Compare any two graphics cards:
GeForce GTX 460 1GB vs GeForce GTX 660 Ti
IntroThe GeForce GTX 460 1GB comes with clock speeds of 675 MHz on the GPU, and 900 MHz on the 1024 MB of GDDR5 RAM. It features 336 SPUs along with 56 Texture Address Units and 32 Rasterization Operator Units.
Compare those specifications to the GeForce GTX 660 Ti, which has GPU clock speed of 915 MHz, and 2048 MB of GDDR5 RAM set to run at 1500 MHz through a 192-bit bus. It also is comprised of 1344 SPUs, 112 Texture Address Units, and 24 Raster Operation Units.
(No game benchmarks for this combination yet.)
Power Usage and Theoretical Benchmarks
Power Consumption (Max TDP)
Theoretically, the GeForce GTX 660 Ti should perform quite a bit faster than the GeForce GTX 460 1GB in general. (explain)
Texel RateThe GeForce GTX 660 Ti should be much (about 171%) faster with regards to AF than the GeForce GTX 460 1GB. (explain)
Pixel RateIf running with a high screen resolution is important to you, then the GeForce GTX 660 Ti is a better choice, but only just. (explain)
Please note that the above 'benchmarks' are all just theoretical - the results were calculated based on the card's specifications, and real-world performance may (and probably will) vary at least a bit.
Please note that the price comparisons are based on search keywords - sometimes it might show cards with very similar names that are not exactly the same as the one chosen in the comparison. We do try to filter out the wrong results as best we can, though.
Memory Bandwidth: Memory bandwidth is the largest amount of data (counted in megabytes per second) that can be transported past the external memory interface in one second. It is worked out by multiplying the interface width by its memory speed. In the case of DDR type RAM, it should be multiplied by 2 once again. If DDR5, multiply by 4 instead. The higher the memory bandwidth, the better the card will be in general. It especially helps with anti-aliasing, High Dynamic Range and higher screen resolutions.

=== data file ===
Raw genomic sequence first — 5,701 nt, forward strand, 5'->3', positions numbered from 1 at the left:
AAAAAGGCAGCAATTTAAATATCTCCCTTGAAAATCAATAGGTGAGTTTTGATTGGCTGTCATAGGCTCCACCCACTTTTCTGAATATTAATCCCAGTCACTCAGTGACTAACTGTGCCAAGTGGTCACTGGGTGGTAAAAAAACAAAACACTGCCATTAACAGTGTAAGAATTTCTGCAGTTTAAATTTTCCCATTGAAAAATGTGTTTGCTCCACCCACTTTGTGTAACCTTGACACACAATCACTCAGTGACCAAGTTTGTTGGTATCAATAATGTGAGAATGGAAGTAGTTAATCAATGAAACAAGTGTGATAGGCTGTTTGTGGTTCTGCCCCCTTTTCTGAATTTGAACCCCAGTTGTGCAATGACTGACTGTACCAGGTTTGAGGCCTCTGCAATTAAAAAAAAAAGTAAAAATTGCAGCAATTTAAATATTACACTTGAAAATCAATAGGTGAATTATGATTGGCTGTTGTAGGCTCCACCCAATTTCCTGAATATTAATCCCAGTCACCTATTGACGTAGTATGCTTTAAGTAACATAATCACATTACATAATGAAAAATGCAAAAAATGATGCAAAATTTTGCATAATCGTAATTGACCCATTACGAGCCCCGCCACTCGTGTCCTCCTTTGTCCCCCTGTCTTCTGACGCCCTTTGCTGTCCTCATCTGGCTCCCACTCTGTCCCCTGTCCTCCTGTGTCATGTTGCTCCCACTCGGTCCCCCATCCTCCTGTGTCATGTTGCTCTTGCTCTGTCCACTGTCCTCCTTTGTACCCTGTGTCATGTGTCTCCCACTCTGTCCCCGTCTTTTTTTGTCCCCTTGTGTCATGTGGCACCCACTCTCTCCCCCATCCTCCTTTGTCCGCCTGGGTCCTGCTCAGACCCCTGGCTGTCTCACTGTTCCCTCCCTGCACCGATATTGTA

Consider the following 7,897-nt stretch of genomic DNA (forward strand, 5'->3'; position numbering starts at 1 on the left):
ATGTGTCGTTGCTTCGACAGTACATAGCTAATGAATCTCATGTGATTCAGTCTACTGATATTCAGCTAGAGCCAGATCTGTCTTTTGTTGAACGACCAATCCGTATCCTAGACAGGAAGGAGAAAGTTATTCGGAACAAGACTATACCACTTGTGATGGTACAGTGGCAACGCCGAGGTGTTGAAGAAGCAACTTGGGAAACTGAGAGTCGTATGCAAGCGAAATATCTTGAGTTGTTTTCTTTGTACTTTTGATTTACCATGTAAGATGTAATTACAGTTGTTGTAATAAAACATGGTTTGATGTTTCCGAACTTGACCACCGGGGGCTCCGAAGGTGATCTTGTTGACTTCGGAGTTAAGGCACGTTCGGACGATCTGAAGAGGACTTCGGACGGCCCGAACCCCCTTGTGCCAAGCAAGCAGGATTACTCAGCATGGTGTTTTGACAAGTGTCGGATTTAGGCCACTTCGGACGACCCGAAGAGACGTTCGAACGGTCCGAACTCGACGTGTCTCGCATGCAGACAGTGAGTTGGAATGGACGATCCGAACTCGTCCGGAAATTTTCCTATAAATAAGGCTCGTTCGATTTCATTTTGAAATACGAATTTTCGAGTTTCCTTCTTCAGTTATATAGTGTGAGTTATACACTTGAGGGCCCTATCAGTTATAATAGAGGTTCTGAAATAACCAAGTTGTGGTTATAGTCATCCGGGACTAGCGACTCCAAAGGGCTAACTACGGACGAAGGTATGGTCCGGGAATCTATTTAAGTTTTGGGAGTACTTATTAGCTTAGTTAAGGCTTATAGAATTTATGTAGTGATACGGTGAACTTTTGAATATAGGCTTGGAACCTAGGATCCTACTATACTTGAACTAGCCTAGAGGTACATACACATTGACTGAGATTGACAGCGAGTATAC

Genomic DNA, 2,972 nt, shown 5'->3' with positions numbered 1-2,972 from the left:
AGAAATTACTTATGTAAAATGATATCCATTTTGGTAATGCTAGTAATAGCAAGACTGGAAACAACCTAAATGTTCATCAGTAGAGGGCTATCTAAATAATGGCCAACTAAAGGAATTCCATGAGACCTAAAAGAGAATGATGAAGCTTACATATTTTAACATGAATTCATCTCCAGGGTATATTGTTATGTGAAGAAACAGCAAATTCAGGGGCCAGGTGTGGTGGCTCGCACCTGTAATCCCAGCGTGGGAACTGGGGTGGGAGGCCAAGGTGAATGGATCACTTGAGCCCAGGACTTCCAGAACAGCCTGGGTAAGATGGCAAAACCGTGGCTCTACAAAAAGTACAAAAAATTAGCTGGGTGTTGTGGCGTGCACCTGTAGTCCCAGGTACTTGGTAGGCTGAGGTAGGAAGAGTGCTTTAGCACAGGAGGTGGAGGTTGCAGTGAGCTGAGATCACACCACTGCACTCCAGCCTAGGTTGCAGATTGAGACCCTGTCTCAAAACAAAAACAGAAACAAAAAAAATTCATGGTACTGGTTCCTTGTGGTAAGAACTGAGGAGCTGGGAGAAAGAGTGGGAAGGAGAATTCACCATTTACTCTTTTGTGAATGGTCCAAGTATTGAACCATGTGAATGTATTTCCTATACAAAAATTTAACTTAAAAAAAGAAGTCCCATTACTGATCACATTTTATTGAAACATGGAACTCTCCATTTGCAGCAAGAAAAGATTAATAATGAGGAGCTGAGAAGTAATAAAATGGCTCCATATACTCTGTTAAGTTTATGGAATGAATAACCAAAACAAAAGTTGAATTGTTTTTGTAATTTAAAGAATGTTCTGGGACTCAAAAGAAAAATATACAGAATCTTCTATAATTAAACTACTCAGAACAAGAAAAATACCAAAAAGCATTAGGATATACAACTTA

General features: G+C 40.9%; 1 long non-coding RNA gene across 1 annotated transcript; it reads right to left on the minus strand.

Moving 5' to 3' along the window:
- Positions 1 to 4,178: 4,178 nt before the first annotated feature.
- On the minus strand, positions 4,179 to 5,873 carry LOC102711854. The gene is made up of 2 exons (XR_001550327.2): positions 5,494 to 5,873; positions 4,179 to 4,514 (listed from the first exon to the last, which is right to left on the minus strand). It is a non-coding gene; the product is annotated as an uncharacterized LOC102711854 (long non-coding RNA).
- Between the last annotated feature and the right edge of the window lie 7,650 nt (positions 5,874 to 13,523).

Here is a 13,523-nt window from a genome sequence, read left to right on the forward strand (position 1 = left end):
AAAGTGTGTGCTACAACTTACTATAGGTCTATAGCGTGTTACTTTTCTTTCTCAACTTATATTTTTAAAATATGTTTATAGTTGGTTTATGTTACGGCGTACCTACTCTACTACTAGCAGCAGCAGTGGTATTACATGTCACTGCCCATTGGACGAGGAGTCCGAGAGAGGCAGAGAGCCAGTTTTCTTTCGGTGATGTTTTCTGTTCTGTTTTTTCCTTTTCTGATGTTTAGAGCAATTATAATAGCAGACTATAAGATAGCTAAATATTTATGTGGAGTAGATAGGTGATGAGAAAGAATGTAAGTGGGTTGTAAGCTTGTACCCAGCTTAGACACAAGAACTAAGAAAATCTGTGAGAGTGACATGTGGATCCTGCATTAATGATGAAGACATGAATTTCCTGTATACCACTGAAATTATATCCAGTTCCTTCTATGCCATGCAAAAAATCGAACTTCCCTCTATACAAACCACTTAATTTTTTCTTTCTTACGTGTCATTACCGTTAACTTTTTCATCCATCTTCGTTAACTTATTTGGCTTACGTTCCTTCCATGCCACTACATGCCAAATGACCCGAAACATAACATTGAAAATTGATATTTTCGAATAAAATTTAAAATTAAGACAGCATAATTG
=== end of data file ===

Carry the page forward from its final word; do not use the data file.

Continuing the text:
Texel Rate: Texel rate is the maximum texture map elements (texels) that are applied in one second. This is calculated by multiplying the total number of texture units by the core speed of the chip. The better the texel rate, the better the card will be at texture filtering (anisotropic filtering - AF). It is measured in millions of texels processed in one second.
Pixel Rate: Pixel rate is the maximum number of pixels that the graphics card could possibly write to the local memory in a second - measured in millions of pixels per second. The figure is calculated by multiplying the number of colour ROPs by the the card's clock speed. ROPs (Raster Operations Pipelines - aka Render Output Units) are responsible for filling the screen with pixels (the image). The actual pixel output rate also depends on quite a few other factors, most notably the memory bandwidth - the lower the memory bandwidth is, the lower the potential to reach the max fill rate.